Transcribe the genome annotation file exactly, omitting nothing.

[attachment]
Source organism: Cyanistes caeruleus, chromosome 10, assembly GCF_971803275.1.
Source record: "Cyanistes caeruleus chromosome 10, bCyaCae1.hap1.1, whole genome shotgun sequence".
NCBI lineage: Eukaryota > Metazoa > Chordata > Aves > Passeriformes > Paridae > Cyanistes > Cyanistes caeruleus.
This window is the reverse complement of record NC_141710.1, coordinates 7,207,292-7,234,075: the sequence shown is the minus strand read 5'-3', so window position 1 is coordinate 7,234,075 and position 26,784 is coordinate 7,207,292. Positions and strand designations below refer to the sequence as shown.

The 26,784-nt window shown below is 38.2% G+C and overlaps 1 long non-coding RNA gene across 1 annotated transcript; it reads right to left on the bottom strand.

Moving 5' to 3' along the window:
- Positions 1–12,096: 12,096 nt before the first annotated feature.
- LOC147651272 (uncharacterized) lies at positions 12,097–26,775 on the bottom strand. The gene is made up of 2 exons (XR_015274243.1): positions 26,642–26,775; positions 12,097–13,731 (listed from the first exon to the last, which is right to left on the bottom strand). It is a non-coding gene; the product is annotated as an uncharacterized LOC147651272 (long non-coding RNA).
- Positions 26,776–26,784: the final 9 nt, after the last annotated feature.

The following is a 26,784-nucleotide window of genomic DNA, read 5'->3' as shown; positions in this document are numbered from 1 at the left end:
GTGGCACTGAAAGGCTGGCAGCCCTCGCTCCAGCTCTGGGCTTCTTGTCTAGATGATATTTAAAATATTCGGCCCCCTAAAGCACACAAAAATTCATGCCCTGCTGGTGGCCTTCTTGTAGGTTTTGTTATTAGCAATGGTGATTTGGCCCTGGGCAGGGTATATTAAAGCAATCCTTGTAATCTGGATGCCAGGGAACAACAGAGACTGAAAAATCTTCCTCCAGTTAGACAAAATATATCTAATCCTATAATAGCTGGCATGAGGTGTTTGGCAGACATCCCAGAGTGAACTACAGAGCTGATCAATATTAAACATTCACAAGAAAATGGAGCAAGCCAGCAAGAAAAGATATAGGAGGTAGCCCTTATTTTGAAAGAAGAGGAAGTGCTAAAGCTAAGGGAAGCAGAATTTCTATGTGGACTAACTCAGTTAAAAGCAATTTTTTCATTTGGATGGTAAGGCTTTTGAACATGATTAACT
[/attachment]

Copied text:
Source organism: Cyanistes caeruleus, chromosome 10, assembly GCF_971803275.1.
Source record: "Cyanistes caeruleus chromosome 10, bCyaCae1.hap1.1, whole genome shotgun sequence".
NCBI lineage: Eukaryota > Metazoa > Chordata > Aves > Passeriformes > Paridae > Cyanistes > Cyanistes caeruleus.
This window is the reverse complement of record NC_141710.1, coordinates 7,207,292-7,234,075: the sequence shown is the minus strand read 5'-3', so window position 1 is coordinate 7,234,075 and position 26,784 is coordinate 7,207,292. Positions and strand designations below refer to the sequence as shown.

The 26,784-nt window shown below is 38.2% G+C and overlaps 1 long non-coding RNA gene across 1 annotated transcript; it reads right to left on the bottom strand.

Moving 5' to 3' along the window:
- Positions 1–12,096: 12,096 nt before the first annotated feature.
- LOC147651272 (uncharacterized) lies at positions 12,097–26,775 on the bottom strand. The gene is made up of 2 exons (XR_015274243.1): positions 26,642–26,775; positions 12,097–13,731 (listed from the first exon to the last, which is right to left on the bottom strand). It is a non-coding gene; the product is annotated as an uncharacterized LOC147651272 (long non-coding RNA).
- Positions 26,776–26,784: the final 9 nt, after the last annotated feature.

The following is a 26,784-nucleotide window of genomic DNA, read 5'->3' as shown; positions in this document are numbered from 1 at the left end:
GTGGCACTGAAAGGCTGGCAGCCCTCGCTCCAGCTCTGGGCTTCTTGTCTAGATGATATTTAAAATATTCGGCCCCCTAAAGCACACAAAAATTCATGCCCTGCTGGTGGCCTTCTTGTAGGTTTTGTTATTAGCAATGGTGATTTGGCCCTGGGCAGGGTATATTAAAGCAATCCTTGTAATCTGGATGCCAGGGAACAACAGAGACTGAAAAATCTTCCTCCAGTTAGACAAAATATATCTAATCCTATAATAGCTGGCATGAGGTGTTTGGCAGACATCCCAGAGTGAACTACAGAGCTGATCAATATTAAACATTCACAAGAAAATGGAGCAAGCCAGCAAGAAAAGATATAGGAGGTAGCCCTTATTTTGAAAGAAGAGGAAGTGCTAAAGCTAAGGGAAGCAGAATTTCTATGTGGACTAACTCAGTTAAAAGCAATTTTTTCATTTGGATGGTAAGGCTTTTGAACATGATTAACT